Testing SIP Header Manipulation Rules from the Acme Packet (ACLI) Command Line

SIP Header Manipulation provides the flexibility to add, remove, or modify any attribute in a SIP message on the Acme Packet SBC. The most common reason for doing this is to fix an incompatibility problem between two SIP endpoints. This could range from anything such as Softswitch/PSTN incompatibility or an issue between two different IP PBX platforms in a multi-site Enterprise where calls between them fail due to issues in the SIP messaging.

In the past there was no straight forward way to test SIP Header Manipulation Rules other than performing save/activate and manually placing test calls to see if the HMR worked.

The example below is a case where an HMR needed to be written to route calls based on the Charge Number in the SIP Invite rather than routing on the Request-URI, TO, or FROM numbers. Because BroadWorks R14 uses a proprietary charge number header it is required to have one rule that looks at the number in the charge number header and stores that value using a store-action, then through the use of a second rule pastes the number as cn=4804563000 into the Request-URI then use a local-policy to route the call based on the cn= value.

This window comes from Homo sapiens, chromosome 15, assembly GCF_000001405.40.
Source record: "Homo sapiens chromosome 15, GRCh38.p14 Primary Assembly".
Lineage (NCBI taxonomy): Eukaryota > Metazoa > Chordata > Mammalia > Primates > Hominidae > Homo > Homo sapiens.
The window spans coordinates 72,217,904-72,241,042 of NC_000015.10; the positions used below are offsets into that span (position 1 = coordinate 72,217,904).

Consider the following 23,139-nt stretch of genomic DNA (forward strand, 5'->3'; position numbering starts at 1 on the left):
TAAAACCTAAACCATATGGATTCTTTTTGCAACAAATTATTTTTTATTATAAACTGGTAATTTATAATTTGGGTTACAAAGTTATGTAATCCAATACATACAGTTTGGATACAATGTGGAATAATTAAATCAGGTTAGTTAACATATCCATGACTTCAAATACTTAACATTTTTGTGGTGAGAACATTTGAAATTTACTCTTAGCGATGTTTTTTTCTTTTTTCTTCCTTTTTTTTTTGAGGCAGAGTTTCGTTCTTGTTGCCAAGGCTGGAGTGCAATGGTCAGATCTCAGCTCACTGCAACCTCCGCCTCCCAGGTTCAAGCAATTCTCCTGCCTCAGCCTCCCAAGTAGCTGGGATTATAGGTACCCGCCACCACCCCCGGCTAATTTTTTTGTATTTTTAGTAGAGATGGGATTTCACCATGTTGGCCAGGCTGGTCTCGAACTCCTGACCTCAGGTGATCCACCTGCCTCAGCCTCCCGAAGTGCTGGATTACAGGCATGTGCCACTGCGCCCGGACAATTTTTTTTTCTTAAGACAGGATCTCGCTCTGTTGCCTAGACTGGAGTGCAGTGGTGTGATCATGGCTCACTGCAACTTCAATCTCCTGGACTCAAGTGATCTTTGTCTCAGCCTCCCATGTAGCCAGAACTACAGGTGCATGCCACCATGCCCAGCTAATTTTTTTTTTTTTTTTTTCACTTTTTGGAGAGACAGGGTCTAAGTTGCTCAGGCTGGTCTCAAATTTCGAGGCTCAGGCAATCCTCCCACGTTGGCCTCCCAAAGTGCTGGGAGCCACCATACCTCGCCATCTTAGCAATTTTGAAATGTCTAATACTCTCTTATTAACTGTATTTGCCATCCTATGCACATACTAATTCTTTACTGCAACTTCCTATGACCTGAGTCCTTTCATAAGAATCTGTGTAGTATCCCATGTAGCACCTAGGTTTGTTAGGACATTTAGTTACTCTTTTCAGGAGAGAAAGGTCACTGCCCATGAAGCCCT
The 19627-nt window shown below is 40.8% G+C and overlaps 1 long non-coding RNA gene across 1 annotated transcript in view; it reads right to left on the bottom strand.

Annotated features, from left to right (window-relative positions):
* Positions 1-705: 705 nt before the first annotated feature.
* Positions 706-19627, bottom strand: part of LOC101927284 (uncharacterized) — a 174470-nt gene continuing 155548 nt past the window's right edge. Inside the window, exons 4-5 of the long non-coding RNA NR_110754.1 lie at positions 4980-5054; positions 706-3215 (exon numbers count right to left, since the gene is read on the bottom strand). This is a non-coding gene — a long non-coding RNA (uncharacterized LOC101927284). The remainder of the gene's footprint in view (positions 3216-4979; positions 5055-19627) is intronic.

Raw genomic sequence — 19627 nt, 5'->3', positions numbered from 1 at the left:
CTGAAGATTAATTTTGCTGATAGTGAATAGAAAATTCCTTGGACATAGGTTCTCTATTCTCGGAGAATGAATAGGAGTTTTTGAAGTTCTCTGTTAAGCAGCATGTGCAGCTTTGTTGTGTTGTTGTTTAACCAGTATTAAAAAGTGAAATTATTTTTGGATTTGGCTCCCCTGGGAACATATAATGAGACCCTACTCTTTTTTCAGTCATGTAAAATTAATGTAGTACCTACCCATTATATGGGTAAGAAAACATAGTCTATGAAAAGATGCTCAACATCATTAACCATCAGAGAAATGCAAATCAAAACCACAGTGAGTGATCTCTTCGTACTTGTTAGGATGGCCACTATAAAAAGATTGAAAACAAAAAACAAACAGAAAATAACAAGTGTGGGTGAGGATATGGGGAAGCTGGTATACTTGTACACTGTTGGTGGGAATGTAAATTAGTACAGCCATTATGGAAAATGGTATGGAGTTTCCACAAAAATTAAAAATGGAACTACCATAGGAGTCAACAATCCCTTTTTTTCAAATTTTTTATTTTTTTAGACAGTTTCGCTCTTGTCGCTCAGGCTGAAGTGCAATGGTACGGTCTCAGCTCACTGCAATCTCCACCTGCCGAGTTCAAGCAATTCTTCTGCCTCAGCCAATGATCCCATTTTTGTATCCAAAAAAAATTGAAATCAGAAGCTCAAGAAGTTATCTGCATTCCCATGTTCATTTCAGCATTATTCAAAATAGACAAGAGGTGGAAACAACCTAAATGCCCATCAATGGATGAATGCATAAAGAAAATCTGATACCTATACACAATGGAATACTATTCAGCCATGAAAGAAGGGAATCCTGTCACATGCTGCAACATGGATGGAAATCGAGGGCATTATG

The original SIP Invite from BroadWorks looks like this.

INVITE sip:+18005551212@sip.markholloway.com:5060;user=phone SIP/2.0
From:”John Smith”<sip:4804814001@voip.markholloway.com;user=phone>;tag=1121176714-1301523646656-
CSeq:74277985 INVITE

The goal is to Route based on the Charge Number not the Request URI, To, or From numbers. An HMR on the Session Director must be created to extract 4804563000 from the Charge Number header and insert it in the Request URI as a cn=4804563000.

Here is the HMR for copying the number from the Charge Number header and inserting it as a cn= parameter in the Request URI. Note this is one sip-manipulation that contains two rules.

The HMR may be tested directly within the ACLI by pasting in ASCII text that contains the original message of which the SD will manipulate.

The next step is set debugging enabled (from within test-sip-manipulation), show the sip-manipulation you are about to test (always good for verification), and then execute the test.

The SD shows the debug output of the original SIP Invite that was pasted in ASCII.

The SD now presents the newly manipulated SIP Invite.